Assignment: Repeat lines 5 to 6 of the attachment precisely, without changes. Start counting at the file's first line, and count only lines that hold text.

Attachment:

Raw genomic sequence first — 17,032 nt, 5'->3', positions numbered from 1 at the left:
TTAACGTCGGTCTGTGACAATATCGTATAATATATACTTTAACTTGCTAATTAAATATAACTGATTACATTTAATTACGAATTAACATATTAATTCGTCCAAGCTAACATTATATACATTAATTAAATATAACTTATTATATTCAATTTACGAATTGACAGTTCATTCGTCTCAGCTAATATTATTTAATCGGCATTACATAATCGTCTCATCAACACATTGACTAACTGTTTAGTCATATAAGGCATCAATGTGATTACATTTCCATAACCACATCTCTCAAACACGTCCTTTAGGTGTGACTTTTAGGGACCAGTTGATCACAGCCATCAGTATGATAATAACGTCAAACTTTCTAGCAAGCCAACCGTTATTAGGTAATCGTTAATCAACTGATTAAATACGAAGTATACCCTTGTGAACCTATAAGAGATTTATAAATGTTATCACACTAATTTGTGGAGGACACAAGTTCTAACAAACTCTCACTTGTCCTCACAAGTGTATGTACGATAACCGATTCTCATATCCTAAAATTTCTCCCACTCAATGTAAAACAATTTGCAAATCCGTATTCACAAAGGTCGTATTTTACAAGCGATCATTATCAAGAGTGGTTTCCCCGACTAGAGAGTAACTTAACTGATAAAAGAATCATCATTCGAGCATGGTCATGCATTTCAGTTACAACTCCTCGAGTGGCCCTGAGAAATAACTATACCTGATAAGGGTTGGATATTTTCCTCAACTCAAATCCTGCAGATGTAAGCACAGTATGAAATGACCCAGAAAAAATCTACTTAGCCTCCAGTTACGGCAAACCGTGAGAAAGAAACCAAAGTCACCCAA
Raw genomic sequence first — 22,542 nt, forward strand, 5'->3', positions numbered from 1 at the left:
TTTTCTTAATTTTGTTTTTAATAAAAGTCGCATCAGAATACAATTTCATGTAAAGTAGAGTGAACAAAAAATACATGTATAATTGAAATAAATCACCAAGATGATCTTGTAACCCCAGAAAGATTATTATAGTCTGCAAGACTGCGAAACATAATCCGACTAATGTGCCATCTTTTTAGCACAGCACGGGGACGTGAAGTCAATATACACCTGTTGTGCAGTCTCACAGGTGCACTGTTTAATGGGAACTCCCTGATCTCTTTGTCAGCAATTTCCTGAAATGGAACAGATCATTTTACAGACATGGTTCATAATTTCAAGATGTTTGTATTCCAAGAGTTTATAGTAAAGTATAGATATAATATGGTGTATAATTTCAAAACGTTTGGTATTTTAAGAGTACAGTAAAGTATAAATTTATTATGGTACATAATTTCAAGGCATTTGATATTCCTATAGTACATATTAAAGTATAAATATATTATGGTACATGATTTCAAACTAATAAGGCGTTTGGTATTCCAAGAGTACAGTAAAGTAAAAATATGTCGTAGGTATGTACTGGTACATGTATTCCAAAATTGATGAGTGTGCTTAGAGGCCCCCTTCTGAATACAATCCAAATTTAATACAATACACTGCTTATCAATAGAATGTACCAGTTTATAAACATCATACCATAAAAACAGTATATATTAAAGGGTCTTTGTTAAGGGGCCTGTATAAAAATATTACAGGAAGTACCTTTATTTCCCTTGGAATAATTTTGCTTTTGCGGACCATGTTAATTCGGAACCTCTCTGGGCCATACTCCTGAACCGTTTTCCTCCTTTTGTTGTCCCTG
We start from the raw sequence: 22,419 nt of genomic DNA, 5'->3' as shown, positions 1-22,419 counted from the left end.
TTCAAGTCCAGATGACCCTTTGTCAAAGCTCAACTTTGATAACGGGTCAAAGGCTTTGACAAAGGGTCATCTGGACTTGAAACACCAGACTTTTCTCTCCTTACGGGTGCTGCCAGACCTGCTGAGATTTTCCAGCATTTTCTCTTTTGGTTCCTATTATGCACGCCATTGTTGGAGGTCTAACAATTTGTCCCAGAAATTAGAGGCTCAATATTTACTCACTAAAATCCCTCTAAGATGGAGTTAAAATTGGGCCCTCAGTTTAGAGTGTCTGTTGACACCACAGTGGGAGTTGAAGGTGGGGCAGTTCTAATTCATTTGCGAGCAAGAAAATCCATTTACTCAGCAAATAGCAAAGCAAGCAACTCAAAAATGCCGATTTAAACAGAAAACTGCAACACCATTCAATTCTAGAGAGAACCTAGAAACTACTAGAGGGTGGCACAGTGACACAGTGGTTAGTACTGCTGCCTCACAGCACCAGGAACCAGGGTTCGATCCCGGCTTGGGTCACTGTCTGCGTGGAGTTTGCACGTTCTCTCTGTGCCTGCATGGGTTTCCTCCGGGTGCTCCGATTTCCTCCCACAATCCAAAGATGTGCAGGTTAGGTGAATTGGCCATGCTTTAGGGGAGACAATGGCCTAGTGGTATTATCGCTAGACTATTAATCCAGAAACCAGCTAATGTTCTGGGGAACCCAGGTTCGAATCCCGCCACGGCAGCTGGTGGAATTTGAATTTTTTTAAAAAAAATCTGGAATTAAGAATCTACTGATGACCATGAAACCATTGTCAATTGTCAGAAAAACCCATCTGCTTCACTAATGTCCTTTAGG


We start from the raw sequence: 22,419 nt of genomic DNA, 5'->3' as shown, positions 1-22,419 counted from the left end.
TTCAAGTCCAGATGACCCTTTGTCAAAGCTCAACTTTGATAACGGGTCAAAGGCTTTGACAAAGGGTCATCTGGACTTGAAACACCAGACTTTTCTCTCCTTACGGGTGCTGCCAGACCTGCTGAGATTTTCCAGCATTTTCTCTTTTGGTTCCTATTATGCACGCCATTGTTGGAGGTCTAACAATTTGTCCCAGAAATTAGAGGCTCAATATTTACTCACTAAAATCCCTCTAAGATGGAGTTAAAATTGGGCCCTCAGTTTAGAGTGTCTGTTGACACCACAGTGGGAGTTGAAGGTGGGGCAGTTCTAATTCATTTGCGAGCAAGAAAATCCATTTACTCAGCAAATAGCAAAGCAAGCAACTCAAAAATGCCGATTTAAACAGAAAACTGCAACACCATTCAATTCTAGAGAGAACCTAGAAACTACTAGAGGGTGGCACAGTGACACAGTGGTTAGTACTGCTGCCTCACAGCACCAGGAACCAGGGTTCGATCCCGGCTTGGGTCACTGTCTGCGTGGAGTTTGCACGTTCTCTCTGTGCCTGCATGGGTTTCCTCCGGGTGCTCCGATTTCCTCCCACAATCCAAAGATGTGCAGGTTAGGTGAATTGGCCATGCTTTAGGGGAGACAATGGCCTAGTGGTATTATCGCTAGACTATTAATCCAGAAACCAGCTAATGTTCTGGGGAACCCAGGTTCGAATCCCGCCACGGCAGCTGGTGGAATTTGAATTTTTTTAAAAAAAATCTGGAATTAAGAATCTACTGATGACCATGAAACCATTGTCAATTGTCAGAAAAACCCATCTGCTTCACTAATGTCCTTTAGG